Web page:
7. They were also shown to Mr. Mukherjee, and the latter, when he subsequently executed a mortgage in favour of the defendant. No. 8, could not make over the title-deeds of the putni taluk in question, evidently because they had been deposited with the plaintiffs on the 16th May, 1900. It has next been contended that he transaction did not amount to an equitable mortgage, and the cases of Dixon v. Mucklston (1872) 8 Ch. App. 155, Ganpat Pandurang v. Adarji Dadabhai (1877) I.L.R. 3 Bom. 312, and Jaitha Bhima v. Haji Abdul Vyad Oasman (1886) I.L.R. 10 Bom. 634 have been relied on. But these cases are in my opinion in no way against the plaintiffs. There is evidence in this case of the contract upon which the provisions of the title-deeds originated, and there is also evidence of an antecedent debt for which the loan was contracted. There was then no other debt on the property except the claim for putni rent, for which the taluk was advertised for sale, and which is proved to have been satisfied by the very notes received by the defendant from the plaintiff. Then it is said that there was a partition-suit pending at the time of the deposit of the title-deeds and the advance of the Rs. 15,000. This was so no doubt, and the mortgage decree must be subject to the final orders in this partition-suit. But the Receiver had not been appointed on the 16th May 1900, so the equitable mortgage is not void, because it is not executed with his sanction and that of the Court. The promissory note of the 5th October, 1901, was evidently executed in renewal of the note of the 16th May, 1900 but this does not concern us in this case.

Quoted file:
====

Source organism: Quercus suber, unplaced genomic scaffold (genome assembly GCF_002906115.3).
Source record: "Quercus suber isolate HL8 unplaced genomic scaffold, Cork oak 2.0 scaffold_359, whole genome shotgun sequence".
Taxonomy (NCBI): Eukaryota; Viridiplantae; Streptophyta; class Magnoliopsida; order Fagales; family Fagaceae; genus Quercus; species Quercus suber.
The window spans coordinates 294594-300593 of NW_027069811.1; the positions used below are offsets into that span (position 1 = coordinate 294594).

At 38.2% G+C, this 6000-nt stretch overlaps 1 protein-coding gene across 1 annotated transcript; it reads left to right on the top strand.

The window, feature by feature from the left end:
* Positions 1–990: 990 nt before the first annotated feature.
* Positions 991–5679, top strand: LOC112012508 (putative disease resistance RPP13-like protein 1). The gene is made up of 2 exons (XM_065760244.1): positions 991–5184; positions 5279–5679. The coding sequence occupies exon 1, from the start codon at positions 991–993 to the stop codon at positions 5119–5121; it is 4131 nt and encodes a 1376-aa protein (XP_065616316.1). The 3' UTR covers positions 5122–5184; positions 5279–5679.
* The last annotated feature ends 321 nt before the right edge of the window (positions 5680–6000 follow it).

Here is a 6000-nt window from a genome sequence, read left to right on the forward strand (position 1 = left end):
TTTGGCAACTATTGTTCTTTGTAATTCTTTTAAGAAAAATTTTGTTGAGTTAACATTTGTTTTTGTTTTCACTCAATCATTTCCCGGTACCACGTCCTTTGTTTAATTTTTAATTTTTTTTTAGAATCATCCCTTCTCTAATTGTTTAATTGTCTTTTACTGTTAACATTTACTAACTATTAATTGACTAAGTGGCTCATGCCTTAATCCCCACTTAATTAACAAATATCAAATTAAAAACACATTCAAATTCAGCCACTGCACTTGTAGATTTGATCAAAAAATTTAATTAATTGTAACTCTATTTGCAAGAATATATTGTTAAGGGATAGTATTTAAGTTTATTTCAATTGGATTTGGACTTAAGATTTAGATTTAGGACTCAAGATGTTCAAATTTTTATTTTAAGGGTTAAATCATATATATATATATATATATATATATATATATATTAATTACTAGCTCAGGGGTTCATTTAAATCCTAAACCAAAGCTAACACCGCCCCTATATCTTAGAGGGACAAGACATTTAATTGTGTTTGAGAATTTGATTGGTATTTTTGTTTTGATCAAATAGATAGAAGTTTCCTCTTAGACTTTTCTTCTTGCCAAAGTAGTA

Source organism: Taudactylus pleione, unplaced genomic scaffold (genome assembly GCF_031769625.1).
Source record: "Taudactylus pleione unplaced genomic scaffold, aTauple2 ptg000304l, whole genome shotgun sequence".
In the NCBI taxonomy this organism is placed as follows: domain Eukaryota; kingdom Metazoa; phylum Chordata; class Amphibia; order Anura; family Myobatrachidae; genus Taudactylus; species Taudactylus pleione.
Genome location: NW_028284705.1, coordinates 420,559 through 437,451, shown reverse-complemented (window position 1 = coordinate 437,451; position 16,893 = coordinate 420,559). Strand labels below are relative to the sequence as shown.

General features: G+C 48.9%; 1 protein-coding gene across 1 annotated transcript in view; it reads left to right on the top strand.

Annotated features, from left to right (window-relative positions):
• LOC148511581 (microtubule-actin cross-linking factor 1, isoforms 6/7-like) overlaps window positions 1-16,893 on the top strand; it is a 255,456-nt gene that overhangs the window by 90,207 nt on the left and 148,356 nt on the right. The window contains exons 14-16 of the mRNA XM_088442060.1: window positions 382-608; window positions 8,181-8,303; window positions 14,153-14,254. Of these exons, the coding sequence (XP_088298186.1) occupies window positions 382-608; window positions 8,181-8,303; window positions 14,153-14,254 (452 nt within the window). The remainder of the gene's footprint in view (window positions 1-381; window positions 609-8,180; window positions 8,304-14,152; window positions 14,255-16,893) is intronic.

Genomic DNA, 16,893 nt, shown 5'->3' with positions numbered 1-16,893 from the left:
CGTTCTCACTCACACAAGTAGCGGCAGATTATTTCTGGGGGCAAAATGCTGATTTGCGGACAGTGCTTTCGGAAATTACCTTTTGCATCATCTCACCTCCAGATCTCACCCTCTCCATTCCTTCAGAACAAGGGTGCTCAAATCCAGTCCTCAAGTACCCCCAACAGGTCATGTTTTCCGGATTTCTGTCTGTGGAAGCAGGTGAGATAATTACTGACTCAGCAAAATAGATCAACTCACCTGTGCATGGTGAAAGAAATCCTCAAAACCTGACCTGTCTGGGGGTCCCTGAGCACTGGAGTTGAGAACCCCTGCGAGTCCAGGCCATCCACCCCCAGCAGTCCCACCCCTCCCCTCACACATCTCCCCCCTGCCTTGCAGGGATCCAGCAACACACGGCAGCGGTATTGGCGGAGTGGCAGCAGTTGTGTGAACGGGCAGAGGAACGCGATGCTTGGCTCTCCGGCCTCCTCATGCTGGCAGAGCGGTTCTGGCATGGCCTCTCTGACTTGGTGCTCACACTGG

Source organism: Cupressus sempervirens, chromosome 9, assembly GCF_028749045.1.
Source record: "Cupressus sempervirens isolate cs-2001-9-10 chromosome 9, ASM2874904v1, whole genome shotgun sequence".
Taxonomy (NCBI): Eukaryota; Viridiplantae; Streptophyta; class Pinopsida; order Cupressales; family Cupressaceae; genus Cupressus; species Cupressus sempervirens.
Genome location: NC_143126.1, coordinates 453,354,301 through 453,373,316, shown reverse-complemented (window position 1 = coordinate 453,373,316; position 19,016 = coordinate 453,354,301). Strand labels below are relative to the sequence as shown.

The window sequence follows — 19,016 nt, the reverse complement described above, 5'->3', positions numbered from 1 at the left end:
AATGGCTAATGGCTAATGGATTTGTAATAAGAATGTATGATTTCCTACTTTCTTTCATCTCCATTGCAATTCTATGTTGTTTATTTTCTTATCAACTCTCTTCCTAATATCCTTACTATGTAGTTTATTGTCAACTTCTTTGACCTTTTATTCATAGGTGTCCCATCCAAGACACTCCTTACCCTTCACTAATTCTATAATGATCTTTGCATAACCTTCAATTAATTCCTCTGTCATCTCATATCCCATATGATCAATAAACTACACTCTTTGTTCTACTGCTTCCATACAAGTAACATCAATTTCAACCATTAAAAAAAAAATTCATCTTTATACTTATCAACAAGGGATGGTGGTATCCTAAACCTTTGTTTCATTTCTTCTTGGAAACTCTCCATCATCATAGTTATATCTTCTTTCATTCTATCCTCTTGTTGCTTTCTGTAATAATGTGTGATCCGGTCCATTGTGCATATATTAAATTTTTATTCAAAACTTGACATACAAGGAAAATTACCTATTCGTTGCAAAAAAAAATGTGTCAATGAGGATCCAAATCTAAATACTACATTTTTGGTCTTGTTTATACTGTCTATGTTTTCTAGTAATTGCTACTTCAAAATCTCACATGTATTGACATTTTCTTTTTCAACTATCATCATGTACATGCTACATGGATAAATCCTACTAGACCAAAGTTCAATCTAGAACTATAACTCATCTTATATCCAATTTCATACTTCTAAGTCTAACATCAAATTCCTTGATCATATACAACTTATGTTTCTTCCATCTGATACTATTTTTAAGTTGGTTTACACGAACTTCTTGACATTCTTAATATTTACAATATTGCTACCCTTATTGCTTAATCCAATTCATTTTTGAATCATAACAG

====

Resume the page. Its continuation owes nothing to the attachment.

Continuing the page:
8. Next, it is contended that the defendant No. 8's mortgage of 1903 was a mortgage of the whole property, and having been executed by the Receiver during the pendency of the partition-suit must have priority over the plaintiff's equitable mortgage of the 16th. May, 1900. The case of Chutter put Singh v. Maharaj Bahadoor Singh (1904) 9 C.W.N. 225 is relied on. In this case it has been said: 'When the estate of a deceased person is under administration by the Court or out of Court, a purchaser from a residuary legatee or heir buys subject to any disposition, which has been or may be made of the deceased's estate in the course of administration.' But in my opinion there is no analogy between an administration-suit and a partition-suit, and the rule laid down by their Lordships of the Privy Council in the above-cited passage from their judgment has no application to the present suit. There appear to me to be no grounds for holding that the defendant No. 8's mortgage should have priority on the plaintiff's equitable mortgage.